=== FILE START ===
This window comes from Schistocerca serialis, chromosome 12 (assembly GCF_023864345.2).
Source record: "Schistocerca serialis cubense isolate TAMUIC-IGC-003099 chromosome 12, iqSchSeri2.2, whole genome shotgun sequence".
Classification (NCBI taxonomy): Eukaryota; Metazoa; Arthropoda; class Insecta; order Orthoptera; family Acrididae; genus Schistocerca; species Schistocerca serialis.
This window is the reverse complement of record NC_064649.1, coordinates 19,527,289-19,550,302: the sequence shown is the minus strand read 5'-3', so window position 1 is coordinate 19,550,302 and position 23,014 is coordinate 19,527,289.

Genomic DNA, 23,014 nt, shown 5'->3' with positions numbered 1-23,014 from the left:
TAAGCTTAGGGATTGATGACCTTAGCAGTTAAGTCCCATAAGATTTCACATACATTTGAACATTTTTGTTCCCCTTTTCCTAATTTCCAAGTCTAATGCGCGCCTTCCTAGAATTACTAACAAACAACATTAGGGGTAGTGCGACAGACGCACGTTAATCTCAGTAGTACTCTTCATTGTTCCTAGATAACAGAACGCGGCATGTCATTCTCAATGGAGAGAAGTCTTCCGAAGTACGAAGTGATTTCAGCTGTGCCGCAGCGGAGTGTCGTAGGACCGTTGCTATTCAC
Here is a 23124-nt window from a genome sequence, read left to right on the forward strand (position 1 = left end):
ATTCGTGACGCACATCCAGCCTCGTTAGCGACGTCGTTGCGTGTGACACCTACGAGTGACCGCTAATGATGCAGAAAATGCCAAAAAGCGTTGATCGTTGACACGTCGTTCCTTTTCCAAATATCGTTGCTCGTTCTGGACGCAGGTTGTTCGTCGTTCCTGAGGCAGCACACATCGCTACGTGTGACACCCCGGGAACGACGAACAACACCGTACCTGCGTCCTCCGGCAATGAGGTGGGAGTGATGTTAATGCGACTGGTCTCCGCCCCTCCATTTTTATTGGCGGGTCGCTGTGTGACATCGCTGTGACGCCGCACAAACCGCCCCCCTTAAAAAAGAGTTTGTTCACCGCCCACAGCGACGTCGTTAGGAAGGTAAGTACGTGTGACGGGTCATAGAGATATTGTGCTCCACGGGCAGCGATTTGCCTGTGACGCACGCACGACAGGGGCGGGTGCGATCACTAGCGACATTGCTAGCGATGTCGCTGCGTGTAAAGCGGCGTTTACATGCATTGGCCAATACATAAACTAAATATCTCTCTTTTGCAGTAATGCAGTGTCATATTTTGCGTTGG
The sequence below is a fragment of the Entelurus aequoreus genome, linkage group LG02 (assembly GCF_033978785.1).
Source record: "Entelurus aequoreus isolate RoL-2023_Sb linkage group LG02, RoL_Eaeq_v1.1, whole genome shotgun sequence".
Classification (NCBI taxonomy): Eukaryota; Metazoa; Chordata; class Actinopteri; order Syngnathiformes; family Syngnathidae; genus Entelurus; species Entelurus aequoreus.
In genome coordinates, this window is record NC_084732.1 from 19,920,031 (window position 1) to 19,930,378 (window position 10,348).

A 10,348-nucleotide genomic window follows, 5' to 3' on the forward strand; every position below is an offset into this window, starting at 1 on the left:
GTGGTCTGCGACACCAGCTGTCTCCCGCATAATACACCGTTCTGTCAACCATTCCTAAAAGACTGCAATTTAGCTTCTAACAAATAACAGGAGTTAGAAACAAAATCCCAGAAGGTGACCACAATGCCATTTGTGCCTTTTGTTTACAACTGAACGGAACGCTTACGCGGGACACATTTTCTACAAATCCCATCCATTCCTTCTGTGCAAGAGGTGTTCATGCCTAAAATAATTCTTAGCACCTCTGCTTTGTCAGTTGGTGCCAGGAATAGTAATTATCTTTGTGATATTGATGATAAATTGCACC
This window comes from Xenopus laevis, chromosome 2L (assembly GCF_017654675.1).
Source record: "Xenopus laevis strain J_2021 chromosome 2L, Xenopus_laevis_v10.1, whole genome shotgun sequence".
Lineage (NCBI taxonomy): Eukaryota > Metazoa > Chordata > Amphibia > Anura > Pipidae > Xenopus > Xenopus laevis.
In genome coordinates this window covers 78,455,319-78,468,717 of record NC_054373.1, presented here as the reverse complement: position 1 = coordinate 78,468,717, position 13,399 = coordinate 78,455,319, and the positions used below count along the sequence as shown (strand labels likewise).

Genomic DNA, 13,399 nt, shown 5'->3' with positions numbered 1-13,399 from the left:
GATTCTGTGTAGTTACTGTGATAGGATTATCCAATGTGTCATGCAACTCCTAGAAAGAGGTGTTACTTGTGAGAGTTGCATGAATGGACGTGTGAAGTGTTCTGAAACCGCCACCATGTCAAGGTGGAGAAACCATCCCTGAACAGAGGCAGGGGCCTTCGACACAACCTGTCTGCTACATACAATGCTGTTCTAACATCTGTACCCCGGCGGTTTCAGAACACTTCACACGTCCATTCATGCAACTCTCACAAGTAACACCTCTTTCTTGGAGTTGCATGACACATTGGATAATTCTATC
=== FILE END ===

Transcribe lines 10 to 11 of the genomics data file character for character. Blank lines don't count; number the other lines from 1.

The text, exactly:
Source record: "Entelurus aequoreus isolate RoL-2023_Sb linkage group LG02, RoL_Eaeq_v1.1, whole genome shotgun sequence".
Classification (NCBI taxonomy): Eukaryota; Metazoa; Chordata; class Actinopteri; order Syngnathiformes; family Syngnathidae; genus Entelurus; species Entelurus aequoreus.